In embodiments, the inserting step comprises inserting an anchoring implant having a soft braided structure into the hole.
In embodiments, the suture is at least partially interwoven along the sidewalls of the anchoring implant.
In embodiments, approximating the tissue is performed by decreasing the size of the first loop.
In embodiments, decreasing the size of the first loop is performed by pulling on the first end of the suture.
In embodiments, pulling on the first end of the suture comprises tensioning the suture to a predetermined force.
In embodiments, deploying is performed by shortening axially and expanding radially the anchoring implant.
In embodiments, the deploying is performed by pulling on at least one of the first suture end and a second suture end extending proximally from the anchoring implant.
In embodiments, the method further comprises drawing a second end of the first suture through a second suture-locking cradle disposed in the anchoring implant, thereby forming a second loop of suture extending from the proximal end of the anchoring implant.
In embodiments, the drawing is performed by capturing the first end of the suture in a wire loop of an elongate snare.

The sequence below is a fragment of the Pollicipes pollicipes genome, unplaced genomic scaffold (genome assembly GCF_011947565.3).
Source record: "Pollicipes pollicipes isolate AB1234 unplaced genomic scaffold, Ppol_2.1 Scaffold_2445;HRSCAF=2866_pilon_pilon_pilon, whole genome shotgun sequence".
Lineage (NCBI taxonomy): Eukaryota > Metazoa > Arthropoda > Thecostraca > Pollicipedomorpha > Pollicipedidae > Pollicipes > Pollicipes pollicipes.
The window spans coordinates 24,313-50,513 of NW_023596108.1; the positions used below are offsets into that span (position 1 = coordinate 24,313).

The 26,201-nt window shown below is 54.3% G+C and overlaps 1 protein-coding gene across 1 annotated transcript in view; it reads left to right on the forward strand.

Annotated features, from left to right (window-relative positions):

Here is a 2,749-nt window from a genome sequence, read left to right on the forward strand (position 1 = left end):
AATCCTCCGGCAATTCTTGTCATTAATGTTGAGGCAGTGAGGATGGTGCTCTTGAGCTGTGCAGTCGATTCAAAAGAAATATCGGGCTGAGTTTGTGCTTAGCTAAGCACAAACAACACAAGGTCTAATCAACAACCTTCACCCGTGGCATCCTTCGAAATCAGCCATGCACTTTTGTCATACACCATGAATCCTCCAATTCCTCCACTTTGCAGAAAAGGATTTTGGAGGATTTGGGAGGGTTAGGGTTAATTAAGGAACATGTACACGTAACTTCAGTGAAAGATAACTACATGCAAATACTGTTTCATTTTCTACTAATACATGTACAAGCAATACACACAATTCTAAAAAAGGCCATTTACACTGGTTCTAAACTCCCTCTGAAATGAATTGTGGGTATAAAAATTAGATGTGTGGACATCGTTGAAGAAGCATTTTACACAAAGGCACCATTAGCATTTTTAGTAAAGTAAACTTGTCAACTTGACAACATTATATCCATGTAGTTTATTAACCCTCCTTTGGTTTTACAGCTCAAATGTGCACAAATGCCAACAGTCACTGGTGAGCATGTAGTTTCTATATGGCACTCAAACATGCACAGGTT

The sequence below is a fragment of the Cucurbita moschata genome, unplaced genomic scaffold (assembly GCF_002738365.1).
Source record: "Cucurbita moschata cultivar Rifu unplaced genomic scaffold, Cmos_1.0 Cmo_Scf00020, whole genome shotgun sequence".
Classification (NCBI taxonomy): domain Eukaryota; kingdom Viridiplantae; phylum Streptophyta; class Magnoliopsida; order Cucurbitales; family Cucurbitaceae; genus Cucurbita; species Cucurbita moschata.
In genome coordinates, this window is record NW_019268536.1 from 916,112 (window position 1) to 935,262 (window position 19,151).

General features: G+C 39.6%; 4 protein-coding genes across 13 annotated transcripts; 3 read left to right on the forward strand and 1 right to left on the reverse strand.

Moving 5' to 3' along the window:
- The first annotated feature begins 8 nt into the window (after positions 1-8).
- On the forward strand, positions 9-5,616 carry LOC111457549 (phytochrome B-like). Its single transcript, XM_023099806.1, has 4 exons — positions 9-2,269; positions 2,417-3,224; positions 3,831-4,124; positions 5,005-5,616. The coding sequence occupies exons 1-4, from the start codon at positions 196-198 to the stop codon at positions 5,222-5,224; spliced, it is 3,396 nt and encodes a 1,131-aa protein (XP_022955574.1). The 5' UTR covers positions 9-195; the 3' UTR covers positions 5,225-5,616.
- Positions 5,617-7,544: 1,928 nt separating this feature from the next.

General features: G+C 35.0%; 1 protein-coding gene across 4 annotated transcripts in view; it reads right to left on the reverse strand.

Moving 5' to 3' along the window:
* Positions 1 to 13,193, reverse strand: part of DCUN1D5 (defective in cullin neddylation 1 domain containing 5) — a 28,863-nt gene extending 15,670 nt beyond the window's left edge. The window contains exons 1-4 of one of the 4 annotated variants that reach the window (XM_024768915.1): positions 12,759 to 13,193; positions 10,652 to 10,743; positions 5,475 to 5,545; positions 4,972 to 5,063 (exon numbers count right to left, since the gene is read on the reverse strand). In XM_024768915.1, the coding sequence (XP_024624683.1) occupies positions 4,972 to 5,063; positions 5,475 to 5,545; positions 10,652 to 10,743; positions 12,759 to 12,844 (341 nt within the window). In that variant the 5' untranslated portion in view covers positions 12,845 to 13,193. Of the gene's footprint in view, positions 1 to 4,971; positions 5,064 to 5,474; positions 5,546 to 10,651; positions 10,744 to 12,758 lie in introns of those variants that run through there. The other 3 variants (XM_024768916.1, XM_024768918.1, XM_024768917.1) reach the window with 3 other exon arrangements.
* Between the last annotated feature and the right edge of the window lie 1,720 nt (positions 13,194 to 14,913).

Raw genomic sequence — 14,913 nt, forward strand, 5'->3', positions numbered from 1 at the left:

In embodiments, the deploying step comprises pulling the soft anchoring implant against a die to expand a cross section of the soft anchoring implant.
Before the present invention is described in detail, it is to be understood that this invention is not limited to particular variations set forth herein as various changes or modifications may be made to the invention described and equivalents may be substituted without departing from the spirit and scope of the invention. As will be apparent to those of skill in the art upon reading this disclosure, each of the individual embodiments described and illustrated herein has discrete components and features which may be readily separated from or combined with the features of any of the other several embodiments without departing from the scope or spirit of the present invention. In addition, many modifications may be made to adapt a particular situation, material, composition of matter, process, process act(s) or step(s) to the objective(s), spirit or scope of the present invention. All such modifications are intended to be within the scope of the claims made herein.